7 tips to enjoying hover-bird happiness
You’re enjoying a sunny summer afternoon in your garden, watching the flowers sway, listening to the whisper of the wind and the chirping of crickets…and the intense humming of a swooping hummingbird, intent on its next nectar meal! Hummingbirds are a delight to have around and there’s a lot to know and love about these little-but-fierce birds—let’s take a look:
1. The hummingbird garden
Attracting hummingbirds to your garden isn’t difficult. Hummingbird feeders work wonders, but it’s possible that you’ll see some hummers visiting your garden just for the flowers and veggie blossoms that you already plant.
Hummingbirds have some definite preferences and favorite flowers, so planting certain species will naturally increase your chances to draw them. In particular, hummingbirds seem to enjoy the color red, and they often like flowers with rather long shapes that make excellent receptacles for their long beaks.
Some hummingbird flower favorites include:
Hummingbirds also enjoy a mixture of trees, bushes, and open areas.
2. Prepare for battle
Once local hummingbirds find out about your feeders and garden, prepare to watch out! Fierce (relatively speaking) battles of swooping, darting, and furious squeaking are bound to follow, as energetic male hummingbirds squabble loudly over prime territory. These comical interactions can add a lot of fun to your time in the garden.
3. Pollinator power
In their effort to extract the tasty nectar from flowers, hummingbirds inadvertently pick up pollen on their bodies and transport it quite effectively to other plants, aiding in the plants’ reproduction. You already attract bees and other pollinators to your garden for this purpose, why not hummingbirds?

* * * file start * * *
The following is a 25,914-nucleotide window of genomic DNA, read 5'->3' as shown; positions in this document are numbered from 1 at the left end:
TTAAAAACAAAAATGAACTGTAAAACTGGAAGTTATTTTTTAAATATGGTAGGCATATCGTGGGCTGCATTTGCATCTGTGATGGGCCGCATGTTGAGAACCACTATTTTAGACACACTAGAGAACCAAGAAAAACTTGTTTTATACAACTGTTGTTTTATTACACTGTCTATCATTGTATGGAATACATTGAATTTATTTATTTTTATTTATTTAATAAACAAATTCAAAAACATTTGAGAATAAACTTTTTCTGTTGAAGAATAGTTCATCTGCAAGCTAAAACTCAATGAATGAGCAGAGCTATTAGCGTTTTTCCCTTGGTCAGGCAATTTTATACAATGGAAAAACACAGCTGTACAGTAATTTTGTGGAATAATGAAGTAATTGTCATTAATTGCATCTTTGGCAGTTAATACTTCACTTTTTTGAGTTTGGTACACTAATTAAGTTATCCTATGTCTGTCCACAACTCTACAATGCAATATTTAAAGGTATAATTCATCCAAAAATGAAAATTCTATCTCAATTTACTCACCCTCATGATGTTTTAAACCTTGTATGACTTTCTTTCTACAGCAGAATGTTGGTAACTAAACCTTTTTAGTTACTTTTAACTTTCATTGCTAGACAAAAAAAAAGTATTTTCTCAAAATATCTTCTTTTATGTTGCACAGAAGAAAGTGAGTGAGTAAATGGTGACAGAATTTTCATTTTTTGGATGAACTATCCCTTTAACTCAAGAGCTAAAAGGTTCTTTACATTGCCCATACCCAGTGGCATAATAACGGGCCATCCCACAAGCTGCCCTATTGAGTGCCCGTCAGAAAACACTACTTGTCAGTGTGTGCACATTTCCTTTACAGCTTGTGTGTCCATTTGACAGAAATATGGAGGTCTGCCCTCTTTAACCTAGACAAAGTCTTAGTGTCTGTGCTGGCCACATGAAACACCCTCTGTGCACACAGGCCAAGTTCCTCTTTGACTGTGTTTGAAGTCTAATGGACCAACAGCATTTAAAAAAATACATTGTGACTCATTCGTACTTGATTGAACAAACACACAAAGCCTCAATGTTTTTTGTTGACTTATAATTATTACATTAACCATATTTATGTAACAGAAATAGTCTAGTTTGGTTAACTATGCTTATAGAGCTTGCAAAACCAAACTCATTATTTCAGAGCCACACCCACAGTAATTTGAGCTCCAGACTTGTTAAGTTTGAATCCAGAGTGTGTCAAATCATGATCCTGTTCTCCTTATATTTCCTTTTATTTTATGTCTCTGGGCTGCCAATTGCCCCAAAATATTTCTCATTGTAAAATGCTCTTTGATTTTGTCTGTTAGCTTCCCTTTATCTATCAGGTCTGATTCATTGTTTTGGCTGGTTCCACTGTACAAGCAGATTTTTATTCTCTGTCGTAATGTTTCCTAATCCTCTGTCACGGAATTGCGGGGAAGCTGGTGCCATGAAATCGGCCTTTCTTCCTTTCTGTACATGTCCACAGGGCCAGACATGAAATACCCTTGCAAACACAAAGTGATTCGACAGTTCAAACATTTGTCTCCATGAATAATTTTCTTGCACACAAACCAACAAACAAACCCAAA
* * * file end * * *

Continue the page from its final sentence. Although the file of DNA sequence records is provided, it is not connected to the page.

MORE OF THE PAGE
4. Pest control
Hummingbirds are also pretty good insect hunters! Sure, we all know they consume flower nectar, but they obtain a lot of protein by chasing down mosquitoes, ants, aphids, and wasps, as well as spiders! It’s a good trade-off: some bonus pest control around your garden in exchange for a few special flowers and feeders.
5. Brilliant flight
At a glance, on can see that hummingbirds are uniquely nimble in the air—able to travel up and down quickly and make tight turns. They can also hover (perfect for grabbing that midday nectar snack), fly upside down, and even fly backwards!
Hummingbird flight is unique within the avian world and in some ways is more reminiscent of insect flight. Hummingbirds can do all of this thanks to their amazingly maneuverable wing joints that can rotate 180°, and the ability to beat their wings at a crazy-fast rate—50, 80, or even more beats per second (this is where the hum comes from).
6. Energy hogs
All of that fancy flying is possible because of a hummer’s high heart rate, metabolism, and respiration. To power all of that activity, hummingbirds use the high-energy sugars in flower nectar (or the water/sugar mix in your feeder) to keep moving. They require many “meals” throughout the day, sometimes eating every ten minutes!
7. Hummingbirds at rest
Hummers may work and play hard, but they also bring a new meaning to the phrase “power nap.” Careful observers may notice hummingbirds sitting quietly after dark. To conserve energy at night, hummingbirds slow down all of their normal body functions, lowering their number of heartbeats and their metabolism—a sleep state that’s a type of hibernation called torpor. You may see a hummingbird sitting very quietly, or even find them hanging upside-down by their feet, or slumped in a lethargic way.
Remember, there is no “one-size-fits-all” when it comes to hummingbirds. While many species prefer the warm tropics, there are still many species commonly observed in North America, especially in the south. Research what species are common in your region, and start watching!
About the author
Samantha Johnson writes about the happy things in life—pets, home, family, food, and gardening—and thinks Mondays are the most wonderful day of the week. She fills her rare spare moments by crafting to-do lists and fulfilling the commands and demands of her bossy Corgi. View her portfolio at samanthajohnson.contently.com
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